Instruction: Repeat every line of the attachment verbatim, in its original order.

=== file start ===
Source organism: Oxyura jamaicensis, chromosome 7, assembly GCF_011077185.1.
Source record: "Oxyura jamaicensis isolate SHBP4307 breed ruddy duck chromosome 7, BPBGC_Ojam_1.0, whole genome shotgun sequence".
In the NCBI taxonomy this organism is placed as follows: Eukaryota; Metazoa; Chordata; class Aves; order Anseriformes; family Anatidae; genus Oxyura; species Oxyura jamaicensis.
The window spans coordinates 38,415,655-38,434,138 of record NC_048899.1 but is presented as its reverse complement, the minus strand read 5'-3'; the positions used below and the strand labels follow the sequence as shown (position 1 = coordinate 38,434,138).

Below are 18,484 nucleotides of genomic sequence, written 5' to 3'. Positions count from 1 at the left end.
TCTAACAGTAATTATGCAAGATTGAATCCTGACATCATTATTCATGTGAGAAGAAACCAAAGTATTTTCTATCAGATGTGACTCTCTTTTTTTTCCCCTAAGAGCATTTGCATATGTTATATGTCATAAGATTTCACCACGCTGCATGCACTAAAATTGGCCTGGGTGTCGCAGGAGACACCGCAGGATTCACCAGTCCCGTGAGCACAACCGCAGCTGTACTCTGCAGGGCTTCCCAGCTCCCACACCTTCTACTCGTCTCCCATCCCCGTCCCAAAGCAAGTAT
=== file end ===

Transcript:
Source organism: Oxyura jamaicensis, chromosome 7, assembly GCF_011077185.1.
Source record: "Oxyura jamaicensis isolate SHBP4307 breed ruddy duck chromosome 7, BPBGC_Ojam_1.0, whole genome shotgun sequence".
In the NCBI taxonomy this organism is placed as follows: Eukaryota; Metazoa; Chordata; class Aves; order Anseriformes; family Anatidae; genus Oxyura; species Oxyura jamaicensis.
The window spans coordinates 38,415,655-38,434,138 of record NC_048899.1 but is presented as its reverse complement, the minus strand read 5'-3'; the positions used below and the strand labels follow the sequence as shown (position 1 = coordinate 38,434,138).

Below are 18,484 nucleotides of genomic sequence, written 5' to 3'. Positions count from 1 at the left end.
TCTAACAGTAATTATGCAAGATTGAATCCTGACATCATTATTCATGTGAGAAGAAACCAAAGTATTTTCTATCAGATGTGACTCTCTTTTTTTTCCCCTAAGAGCATTTGCATATGTTATATGTCATAAGATTTCACCACGCTGCATGCACTAAAATTGGCCTGGGTGTCGCAGGAGACACCGCAGGATTCACCAGTCCCGTGAGCACAACCGCAGCTGTACTCTGCAGGGCTTCCCAGCTCCCACACCTTCTACTCGTCTCCCATCCCCGTCCCAAAGCAAGTAT